In a new study, researchers have discovered that a majority of back-pain patients they tested who were taking opioid painkillers produced anti-opioid antibodies.
These antibodies may contribute to some of the negative side effects of long-term opioid use.
Existing antibodies may also limit the benefit a patient receives from an anti-opioid vaccine, the production of which is the ultimate goal of this line of work.
A vaccine stimulating an immune response against opioids could reduce the harm of opioid abuse, but researchers must identify the population of patients that will respond well to that treatment.
The research was conducted by a team at the University of Wisconsin-Madison and elsewhere.
In the study, the team discovered antibodies against protein-bound opioids in 10 of 19 patients who took opioids to treat chronic lower back pain.
Those who took higher doses of opioids had a stronger antibody response. A control group of three patients who did not take opioids for their back pain had only very low levels of anti-opioid antibodies.
For this initial study, the team could only identify three patients with chronic pain who had not previously taken opioids, even after a months-long radio and print recruiting campaign.
This challenge was an indication of the ubiquity of these drugs, despite evidence that they are riskier options than non-opioid painkillers for treating chronic pain.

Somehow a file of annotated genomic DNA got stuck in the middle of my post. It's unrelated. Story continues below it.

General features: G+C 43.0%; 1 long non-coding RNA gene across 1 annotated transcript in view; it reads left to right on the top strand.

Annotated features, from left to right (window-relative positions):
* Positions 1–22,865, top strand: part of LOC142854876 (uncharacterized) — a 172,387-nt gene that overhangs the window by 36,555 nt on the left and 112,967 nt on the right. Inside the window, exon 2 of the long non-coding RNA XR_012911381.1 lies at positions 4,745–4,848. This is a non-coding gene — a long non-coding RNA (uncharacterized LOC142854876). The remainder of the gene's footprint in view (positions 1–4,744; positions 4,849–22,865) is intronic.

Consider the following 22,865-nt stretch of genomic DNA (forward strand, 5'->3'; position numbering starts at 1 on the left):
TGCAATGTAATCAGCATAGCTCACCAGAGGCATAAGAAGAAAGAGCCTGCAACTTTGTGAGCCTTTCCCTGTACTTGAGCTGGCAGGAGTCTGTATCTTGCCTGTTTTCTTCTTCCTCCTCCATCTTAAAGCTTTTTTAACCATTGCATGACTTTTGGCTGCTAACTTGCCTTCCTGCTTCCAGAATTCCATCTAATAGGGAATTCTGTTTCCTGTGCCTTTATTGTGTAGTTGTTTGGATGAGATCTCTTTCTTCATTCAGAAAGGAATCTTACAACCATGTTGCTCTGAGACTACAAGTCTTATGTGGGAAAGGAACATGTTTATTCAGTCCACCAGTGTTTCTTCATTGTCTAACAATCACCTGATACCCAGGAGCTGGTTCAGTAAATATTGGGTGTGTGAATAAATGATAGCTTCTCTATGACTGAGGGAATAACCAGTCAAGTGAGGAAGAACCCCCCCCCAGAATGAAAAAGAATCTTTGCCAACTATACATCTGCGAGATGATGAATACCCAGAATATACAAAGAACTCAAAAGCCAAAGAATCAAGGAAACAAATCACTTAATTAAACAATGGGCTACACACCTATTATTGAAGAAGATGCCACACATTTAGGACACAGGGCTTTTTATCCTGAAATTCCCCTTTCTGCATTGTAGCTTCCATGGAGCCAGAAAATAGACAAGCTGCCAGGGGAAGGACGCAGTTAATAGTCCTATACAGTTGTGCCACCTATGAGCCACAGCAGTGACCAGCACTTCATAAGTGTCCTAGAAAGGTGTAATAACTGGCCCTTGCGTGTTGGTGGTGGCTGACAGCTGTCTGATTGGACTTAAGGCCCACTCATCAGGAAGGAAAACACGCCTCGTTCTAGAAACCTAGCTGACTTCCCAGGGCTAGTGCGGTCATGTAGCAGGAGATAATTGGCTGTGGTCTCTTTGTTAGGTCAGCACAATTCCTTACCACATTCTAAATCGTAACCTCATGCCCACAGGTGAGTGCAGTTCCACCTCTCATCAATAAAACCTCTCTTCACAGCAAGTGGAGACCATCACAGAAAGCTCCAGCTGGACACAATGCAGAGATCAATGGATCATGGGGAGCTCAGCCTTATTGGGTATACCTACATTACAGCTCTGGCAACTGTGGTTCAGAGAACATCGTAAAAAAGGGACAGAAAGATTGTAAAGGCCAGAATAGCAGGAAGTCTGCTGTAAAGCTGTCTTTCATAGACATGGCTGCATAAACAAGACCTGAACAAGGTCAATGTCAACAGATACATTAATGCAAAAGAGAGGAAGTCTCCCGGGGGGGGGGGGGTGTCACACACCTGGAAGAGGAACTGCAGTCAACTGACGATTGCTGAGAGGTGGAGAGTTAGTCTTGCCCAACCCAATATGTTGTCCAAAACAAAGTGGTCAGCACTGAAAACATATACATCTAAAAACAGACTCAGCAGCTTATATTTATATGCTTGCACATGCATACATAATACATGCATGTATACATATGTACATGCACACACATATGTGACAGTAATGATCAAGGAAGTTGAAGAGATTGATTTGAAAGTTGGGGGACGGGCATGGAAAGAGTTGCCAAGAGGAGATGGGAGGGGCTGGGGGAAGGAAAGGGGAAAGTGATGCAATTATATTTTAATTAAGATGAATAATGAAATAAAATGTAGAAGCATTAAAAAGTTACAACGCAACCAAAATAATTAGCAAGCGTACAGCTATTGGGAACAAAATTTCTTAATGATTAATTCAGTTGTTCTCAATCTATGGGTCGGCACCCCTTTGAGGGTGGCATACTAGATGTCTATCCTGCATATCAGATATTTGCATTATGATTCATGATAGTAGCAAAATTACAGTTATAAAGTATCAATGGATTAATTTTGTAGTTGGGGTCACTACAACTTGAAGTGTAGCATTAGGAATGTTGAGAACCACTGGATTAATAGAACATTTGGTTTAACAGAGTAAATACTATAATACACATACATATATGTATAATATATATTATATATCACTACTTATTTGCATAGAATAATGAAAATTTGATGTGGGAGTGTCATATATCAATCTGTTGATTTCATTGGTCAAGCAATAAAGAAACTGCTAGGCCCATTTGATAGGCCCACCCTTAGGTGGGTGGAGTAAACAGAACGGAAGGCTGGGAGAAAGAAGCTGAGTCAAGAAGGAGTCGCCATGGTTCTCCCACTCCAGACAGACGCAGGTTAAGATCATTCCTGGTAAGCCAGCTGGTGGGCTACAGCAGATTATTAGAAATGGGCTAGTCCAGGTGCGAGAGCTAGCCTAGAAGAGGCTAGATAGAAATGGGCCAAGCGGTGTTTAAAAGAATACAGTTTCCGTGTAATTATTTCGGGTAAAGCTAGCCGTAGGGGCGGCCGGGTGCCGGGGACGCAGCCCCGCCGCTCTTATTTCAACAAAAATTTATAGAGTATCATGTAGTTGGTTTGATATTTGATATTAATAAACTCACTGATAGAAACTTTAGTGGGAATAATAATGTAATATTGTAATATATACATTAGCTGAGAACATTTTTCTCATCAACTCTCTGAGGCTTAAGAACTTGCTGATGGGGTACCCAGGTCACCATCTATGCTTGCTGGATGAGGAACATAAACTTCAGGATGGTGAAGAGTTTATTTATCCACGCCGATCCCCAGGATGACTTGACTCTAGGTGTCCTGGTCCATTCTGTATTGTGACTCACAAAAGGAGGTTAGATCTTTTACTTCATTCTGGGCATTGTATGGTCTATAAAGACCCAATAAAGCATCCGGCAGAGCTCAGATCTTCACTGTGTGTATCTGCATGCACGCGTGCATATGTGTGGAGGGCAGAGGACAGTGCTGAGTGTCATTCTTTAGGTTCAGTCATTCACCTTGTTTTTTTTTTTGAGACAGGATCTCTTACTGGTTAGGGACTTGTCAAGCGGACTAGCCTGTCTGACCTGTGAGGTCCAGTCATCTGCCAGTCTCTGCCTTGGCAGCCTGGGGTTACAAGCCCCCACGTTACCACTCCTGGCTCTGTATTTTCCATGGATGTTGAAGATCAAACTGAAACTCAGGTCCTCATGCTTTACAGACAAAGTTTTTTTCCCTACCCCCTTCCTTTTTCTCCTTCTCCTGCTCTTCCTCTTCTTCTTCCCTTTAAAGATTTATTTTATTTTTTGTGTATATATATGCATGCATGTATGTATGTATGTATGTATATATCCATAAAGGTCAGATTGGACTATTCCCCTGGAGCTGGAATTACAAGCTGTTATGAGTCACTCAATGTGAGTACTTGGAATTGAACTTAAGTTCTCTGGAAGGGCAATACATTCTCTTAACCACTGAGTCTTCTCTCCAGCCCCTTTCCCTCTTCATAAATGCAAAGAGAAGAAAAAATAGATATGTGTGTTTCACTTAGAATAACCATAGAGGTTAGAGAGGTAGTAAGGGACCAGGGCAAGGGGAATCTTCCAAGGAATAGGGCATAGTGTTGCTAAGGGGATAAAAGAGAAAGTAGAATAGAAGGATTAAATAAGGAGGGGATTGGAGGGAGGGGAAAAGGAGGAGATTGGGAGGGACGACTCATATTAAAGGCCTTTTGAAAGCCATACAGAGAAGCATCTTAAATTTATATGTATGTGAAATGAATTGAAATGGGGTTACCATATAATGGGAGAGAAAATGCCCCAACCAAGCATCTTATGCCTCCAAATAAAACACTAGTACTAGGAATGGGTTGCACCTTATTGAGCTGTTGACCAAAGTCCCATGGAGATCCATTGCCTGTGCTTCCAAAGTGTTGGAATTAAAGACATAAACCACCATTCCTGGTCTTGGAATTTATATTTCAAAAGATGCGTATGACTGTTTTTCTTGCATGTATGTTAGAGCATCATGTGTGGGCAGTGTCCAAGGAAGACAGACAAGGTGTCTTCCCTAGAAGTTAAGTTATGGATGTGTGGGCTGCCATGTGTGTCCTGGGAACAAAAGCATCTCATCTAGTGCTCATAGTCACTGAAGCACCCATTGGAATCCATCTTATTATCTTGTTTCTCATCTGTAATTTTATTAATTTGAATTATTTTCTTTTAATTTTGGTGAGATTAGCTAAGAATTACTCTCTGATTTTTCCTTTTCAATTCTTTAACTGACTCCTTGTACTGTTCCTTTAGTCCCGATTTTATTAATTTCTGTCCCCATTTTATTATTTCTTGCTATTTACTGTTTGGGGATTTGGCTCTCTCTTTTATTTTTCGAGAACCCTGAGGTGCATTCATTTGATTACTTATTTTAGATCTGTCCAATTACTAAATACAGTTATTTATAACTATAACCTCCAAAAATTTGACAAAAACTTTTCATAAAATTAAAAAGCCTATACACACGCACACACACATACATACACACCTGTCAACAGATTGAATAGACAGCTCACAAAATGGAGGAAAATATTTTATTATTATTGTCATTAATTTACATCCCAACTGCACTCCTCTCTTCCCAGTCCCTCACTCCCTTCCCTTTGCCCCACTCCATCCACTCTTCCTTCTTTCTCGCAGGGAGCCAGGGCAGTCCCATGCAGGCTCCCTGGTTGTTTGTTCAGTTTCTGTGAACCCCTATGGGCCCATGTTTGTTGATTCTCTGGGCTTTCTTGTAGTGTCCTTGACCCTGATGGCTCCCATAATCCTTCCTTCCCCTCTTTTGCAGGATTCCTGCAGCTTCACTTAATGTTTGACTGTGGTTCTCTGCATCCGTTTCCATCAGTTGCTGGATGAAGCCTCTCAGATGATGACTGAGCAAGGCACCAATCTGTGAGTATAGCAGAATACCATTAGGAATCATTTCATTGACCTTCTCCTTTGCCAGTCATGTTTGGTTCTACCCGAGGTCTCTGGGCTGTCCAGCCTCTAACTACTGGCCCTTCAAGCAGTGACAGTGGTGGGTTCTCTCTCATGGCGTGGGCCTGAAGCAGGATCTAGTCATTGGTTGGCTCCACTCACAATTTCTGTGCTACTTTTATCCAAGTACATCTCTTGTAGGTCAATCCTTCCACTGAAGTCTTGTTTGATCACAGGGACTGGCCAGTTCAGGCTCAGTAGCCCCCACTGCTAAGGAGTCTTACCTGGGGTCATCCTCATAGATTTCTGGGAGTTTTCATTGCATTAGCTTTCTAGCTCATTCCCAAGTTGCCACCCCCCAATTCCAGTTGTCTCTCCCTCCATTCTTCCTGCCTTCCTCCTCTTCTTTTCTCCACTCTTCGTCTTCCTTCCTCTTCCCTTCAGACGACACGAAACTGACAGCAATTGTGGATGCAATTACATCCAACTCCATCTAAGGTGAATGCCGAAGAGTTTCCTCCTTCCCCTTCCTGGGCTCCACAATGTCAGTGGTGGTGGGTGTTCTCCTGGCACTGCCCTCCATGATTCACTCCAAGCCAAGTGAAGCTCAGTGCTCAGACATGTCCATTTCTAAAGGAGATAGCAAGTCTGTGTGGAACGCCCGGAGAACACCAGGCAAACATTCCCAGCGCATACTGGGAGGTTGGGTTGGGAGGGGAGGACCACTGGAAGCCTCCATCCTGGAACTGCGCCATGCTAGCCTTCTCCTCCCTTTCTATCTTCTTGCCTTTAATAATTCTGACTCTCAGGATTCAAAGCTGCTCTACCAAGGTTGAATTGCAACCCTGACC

The team says opioid use disorder and opioid overdoses continue to be a major epidemic in this country.
A relatively new treatment is an opioid vaccine, where the immune system generates a response against the drugs.
But for this approach to be successful, doctors need to identify the people who would benefit from that approach.
For decades, researchers have understood that the immune system can produce antibodies against psychoactive drugs under the right conditions.
While the chemicals themselves are too small for the immune system to recognize, they can permanently bind to large proteins in the blood, which can then trigger an immune response.
If a vaccine can produce antibodies capable of neutralizing the drugs, it could help people combat addiction by reducing the pleasurable feelings the drugs produce in the brain.
Past trials of vaccines against nicotine or cocaine have had limited success, in part because of individual differences in how the immune system produces antibodies.
To test that idea, the team looked for antibodies against the drugs in people who took opioids.
They linked the common opioid hydrocodone and oxycodone to a ubiquitous blood protein in the hopes that these drug-protein conjugates would bind to any opioid antibodies in patients’ blood.
Counterintuitively, the patients who already produce a measurable antibody response to opioids may be the least likely to benefit from a potential anti-opioid vaccine.
That’s because they produce a relatively weak type of antibody, known as IgM, which may reduce their ability to generate stronger, neutralizing IgG antibodies against the same drug target in the future.
As researchers advance toward a potential opioid vaccine, tests like this one might help identify the patients who are likely to benefit.
One author of the study is Cody Wenthur, a professor in the UW-Madison School of Pharmacy.
The study was presented at the American Chemical Society Fall 2020 virtual meeting.
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